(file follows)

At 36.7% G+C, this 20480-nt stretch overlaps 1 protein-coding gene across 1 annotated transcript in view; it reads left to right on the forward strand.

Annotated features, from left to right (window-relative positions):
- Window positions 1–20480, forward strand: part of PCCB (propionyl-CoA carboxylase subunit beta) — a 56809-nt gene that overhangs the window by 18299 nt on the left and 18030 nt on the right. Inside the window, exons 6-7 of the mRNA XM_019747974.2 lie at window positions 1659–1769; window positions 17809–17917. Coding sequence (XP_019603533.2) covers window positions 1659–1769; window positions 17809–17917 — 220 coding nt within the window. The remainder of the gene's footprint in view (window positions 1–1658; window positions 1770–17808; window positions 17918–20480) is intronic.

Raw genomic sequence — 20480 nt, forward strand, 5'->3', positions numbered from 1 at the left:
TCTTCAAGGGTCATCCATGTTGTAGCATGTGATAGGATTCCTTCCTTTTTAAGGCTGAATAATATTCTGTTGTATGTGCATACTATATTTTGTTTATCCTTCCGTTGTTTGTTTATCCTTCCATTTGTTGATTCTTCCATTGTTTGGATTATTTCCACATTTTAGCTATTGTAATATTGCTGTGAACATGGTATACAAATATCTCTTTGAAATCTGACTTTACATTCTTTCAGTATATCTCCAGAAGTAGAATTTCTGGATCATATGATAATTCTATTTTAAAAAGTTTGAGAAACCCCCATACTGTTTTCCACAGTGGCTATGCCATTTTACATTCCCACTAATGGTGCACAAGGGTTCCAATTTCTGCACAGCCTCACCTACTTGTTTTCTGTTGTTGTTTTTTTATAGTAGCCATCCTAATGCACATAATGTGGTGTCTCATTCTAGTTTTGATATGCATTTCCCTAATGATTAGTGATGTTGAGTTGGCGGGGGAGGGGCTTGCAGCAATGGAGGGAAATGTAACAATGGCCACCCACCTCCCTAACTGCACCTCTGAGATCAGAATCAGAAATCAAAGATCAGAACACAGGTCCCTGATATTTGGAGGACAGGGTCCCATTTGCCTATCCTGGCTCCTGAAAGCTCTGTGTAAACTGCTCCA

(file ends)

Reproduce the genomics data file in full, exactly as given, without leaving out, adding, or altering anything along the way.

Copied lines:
At 36.7% G+C, this 20480-nt stretch overlaps 1 protein-coding gene across 1 annotated transcript in view; it reads left to right on the forward strand.

Annotated features, from left to right (window-relative positions):
- Window positions 1–20480, forward strand: part of PCCB (propionyl-CoA carboxylase subunit beta) — a 56809-nt gene that overhangs the window by 18299 nt on the left and 18030 nt on the right. Inside the window, exons 6-7 of the mRNA XM_019747974.2 lie at window positions 1659–1769; window positions 17809–17917. Coding sequence (XP_019603533.2) covers window positions 1659–1769; window positions 17809–17917 — 220 coding nt within the window. The remainder of the gene's footprint in view (window positions 1–1658; window positions 1770–17808; window positions 17918–20480) is intronic.

Raw genomic sequence — 20480 nt, forward strand, 5'->3', positions numbered from 1 at the left:
TCTTCAAGGGTCATCCATGTTGTAGCATGTGATAGGATTCCTTCCTTTTTAAGGCTGAATAATATTCTGTTGTATGTGCATACTATATTTTGTTTATCCTTCCGTTGTTTGTTTATCCTTCCATTTGTTGATTCTTCCATTGTTTGGATTATTTCCACATTTTAGCTATTGTAATATTGCTGTGAACATGGTATACAAATATCTCTTTGAAATCTGACTTTACATTCTTTCAGTATATCTCCAGAAGTAGAATTTCTGGATCATATGATAATTCTATTTTAAAAAGTTTGAGAAACCCCCATACTGTTTTCCACAGTGGCTATGCCATTTTACATTCCCACTAATGGTGCACAAGGGTTCCAATTTCTGCACAGCCTCACCTACTTGTTTTCTGTTGTTGTTTTTTTATAGTAGCCATCCTAATGCACATAATGTGGTGTCTCATTCTAGTTTTGATATGCATTTCCCTAATGATTAGTGATGTTGAGTTGGCGGGGGAGGGGCTTGCAGCAATGGAGGGAAATGTAACAATGGCCACCCACCTCCCTAACTGCACCTCTGAGATCAGAATCAGAAATCAAAGATCAGAACACAGGTCCCTGATATTTGGAGGACAGGGTCCCATTTGCCTATCCTGGCTCCTGAAAGCTCTGTGTAAACTGCTCCA